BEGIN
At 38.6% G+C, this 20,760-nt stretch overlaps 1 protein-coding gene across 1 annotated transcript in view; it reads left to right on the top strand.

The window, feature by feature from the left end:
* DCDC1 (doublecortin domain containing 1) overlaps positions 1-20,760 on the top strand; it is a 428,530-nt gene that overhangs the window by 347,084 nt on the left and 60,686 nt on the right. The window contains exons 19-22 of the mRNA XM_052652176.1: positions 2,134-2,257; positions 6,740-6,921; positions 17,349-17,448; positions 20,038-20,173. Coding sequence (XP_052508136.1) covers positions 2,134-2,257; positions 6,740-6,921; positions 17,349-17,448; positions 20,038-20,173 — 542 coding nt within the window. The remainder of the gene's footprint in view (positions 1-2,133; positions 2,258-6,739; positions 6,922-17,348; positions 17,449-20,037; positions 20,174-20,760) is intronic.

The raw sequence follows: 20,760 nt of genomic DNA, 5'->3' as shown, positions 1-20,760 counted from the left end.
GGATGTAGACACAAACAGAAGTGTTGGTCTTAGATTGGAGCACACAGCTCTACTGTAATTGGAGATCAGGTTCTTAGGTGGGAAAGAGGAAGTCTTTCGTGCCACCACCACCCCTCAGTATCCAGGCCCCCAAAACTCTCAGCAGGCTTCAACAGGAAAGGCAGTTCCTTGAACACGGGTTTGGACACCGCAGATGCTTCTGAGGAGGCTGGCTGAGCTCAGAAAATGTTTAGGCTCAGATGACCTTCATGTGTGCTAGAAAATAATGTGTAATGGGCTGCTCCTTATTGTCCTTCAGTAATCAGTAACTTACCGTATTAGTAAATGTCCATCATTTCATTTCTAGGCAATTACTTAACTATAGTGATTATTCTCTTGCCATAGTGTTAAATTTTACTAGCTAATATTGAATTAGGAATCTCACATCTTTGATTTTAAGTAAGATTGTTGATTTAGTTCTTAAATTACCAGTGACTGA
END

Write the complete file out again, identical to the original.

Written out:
At 38.6% G+C, this 20,760-nt stretch overlaps 1 protein-coding gene across 1 annotated transcript in view; it reads left to right on the top strand.

The window, feature by feature from the left end:
* DCDC1 (doublecortin domain containing 1) overlaps positions 1-20,760 on the top strand; it is a 428,530-nt gene that overhangs the window by 347,084 nt on the left and 60,686 nt on the right. The window contains exons 19-22 of the mRNA XM_052652176.1: positions 2,134-2,257; positions 6,740-6,921; positions 17,349-17,448; positions 20,038-20,173. Coding sequence (XP_052508136.1) covers positions 2,134-2,257; positions 6,740-6,921; positions 17,349-17,448; positions 20,038-20,173 — 542 coding nt within the window. The remainder of the gene's footprint in view (positions 1-2,133; positions 2,258-6,739; positions 6,922-17,348; positions 17,449-20,037; positions 20,174-20,760) is intronic.

The raw sequence follows: 20,760 nt of genomic DNA, 5'->3' as shown, positions 1-20,760 counted from the left end.
GGATGTAGACACAAACAGAAGTGTTGGTCTTAGATTGGAGCACACAGCTCTACTGTAATTGGAGATCAGGTTCTTAGGTGGGAAAGAGGAAGTCTTTCGTGCCACCACCACCCCTCAGTATCCAGGCCCCCAAAACTCTCAGCAGGCTTCAACAGGAAAGGCAGTTCCTTGAACACGGGTTTGGACACCGCAGATGCTTCTGAGGAGGCTGGCTGAGCTCAGAAAATGTTTAGGCTCAGATGACCTTCATGTGTGCTAGAAAATAATGTGTAATGGGCTGCTCCTTATTGTCCTTCAGTAATCAGTAACTTACCGTATTAGTAAATGTCCATCATTTCATTTCTAGGCAATTACTTAACTATAGTGATTATTCTCTTGCCATAGTGTTAAATTTTACTAGCTAATATTGAATTAGGAATCTCACATCTTTGATTTTAAGTAAGATTGTTGATTTAGTTCTTAAATTACCAGTGACTGA